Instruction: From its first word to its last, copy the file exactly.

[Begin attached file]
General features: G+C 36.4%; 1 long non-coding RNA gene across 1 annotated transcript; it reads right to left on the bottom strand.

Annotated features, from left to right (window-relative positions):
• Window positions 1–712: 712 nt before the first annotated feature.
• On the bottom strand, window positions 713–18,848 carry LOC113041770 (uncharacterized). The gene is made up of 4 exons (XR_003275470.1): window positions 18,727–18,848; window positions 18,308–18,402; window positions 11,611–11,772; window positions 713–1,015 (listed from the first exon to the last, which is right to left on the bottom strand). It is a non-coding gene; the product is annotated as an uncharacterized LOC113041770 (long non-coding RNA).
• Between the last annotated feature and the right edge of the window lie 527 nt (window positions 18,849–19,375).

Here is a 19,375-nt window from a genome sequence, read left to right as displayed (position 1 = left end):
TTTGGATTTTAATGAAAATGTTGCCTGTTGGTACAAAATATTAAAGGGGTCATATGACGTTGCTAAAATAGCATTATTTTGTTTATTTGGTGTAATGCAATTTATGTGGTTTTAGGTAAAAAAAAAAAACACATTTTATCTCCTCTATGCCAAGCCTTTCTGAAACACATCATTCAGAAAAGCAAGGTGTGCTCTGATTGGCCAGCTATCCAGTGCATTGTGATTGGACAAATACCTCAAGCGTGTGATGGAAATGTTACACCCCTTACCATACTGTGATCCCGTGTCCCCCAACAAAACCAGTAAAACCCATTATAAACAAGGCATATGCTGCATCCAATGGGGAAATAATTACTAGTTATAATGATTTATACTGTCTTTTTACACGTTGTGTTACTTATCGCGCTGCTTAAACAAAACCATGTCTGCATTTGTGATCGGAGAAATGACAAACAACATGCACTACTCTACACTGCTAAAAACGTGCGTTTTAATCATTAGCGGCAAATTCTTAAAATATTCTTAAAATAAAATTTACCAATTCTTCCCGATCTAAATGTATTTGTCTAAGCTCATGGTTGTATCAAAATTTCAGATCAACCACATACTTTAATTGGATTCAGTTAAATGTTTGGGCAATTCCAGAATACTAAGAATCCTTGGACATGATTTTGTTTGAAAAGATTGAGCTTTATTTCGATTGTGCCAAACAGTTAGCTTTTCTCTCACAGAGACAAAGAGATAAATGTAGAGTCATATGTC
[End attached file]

General features: G+C 36.4%; 1 long non-coding RNA gene across 1 annotated transcript; it reads right to left on the bottom strand.

Annotated features, from left to right (window-relative positions):
• Window positions 1–712: 712 nt before the first annotated feature.
• On the bottom strand, window positions 713–18,848 carry LOC113041770 (uncharacterized). The gene is made up of 4 exons (XR_003275470.1): window positions 18,727–18,848; window positions 18,308–18,402; window positions 11,611–11,772; window positions 713–1,015 (listed from the first exon to the last, which is right to left on the bottom strand). It is a non-coding gene; the product is annotated as an uncharacterized LOC113041770 (long non-coding RNA).
• Between the last annotated feature and the right edge of the window lie 527 nt (window positions 18,849–19,375).

Here is a 19,375-nt window from a genome sequence, read left to right as displayed (position 1 = left end):
TTTGGATTTTAATGAAAATGTTGCCTGTTGGTACAAAATATTAAAGGGGTCATATGACGTTGCTAAAATAGCATTATTTTGTTTATTTGGTGTAATGCAATTTATGTGGTTTTAGGTAAAAAAAAAAAACACATTTTATCTCCTCTATGCCAAGCCTTTCTGAAACACATCATTCAGAAAAGCAAGGTGTGCTCTGATTGGCCAGCTATCCAGTGCATTGTGATTGGACAAATACCTCAAGCGTGTGATGGAAATGTTACACCCCTTACCATACTGTGATCCCGTGTCCCCCAACAAAACCAGTAAAACCCATTATAAACAAGGCATATGCTGCATCCAATGGGGAAATAATTACTAGTTATAATGATTTATACTGTCTTTTTACACGTTGTGTTACTTATCGCGCTGCTTAAACAAAACCATGTCTGCATTTGTGATCGGAGAAATGACAAACAACATGCACTACTCTACACTGCTAAAAACGTGCGTTTTAATCATTAGCGGCAAATTCTTAAAATATTCTTAAAATAAAATTTACCAATTCTTCCCGATCTAAATGTATTTGTCTAAGCTCATGGTTGTATCAAAATTTCAGATCAACCACATACTTTAATTGGATTCAGTTAAATGTTTGGGCAATTCCAGAATACTAAGAATCCTTGGACATGATTTTGTTTGAAAAGATTGAGCTTTATTTCGATTGTGCCAAACAGTTAGCTTTTCTCTCACAGAGACAAAGAGATAAATGTAGAGTCATATGTC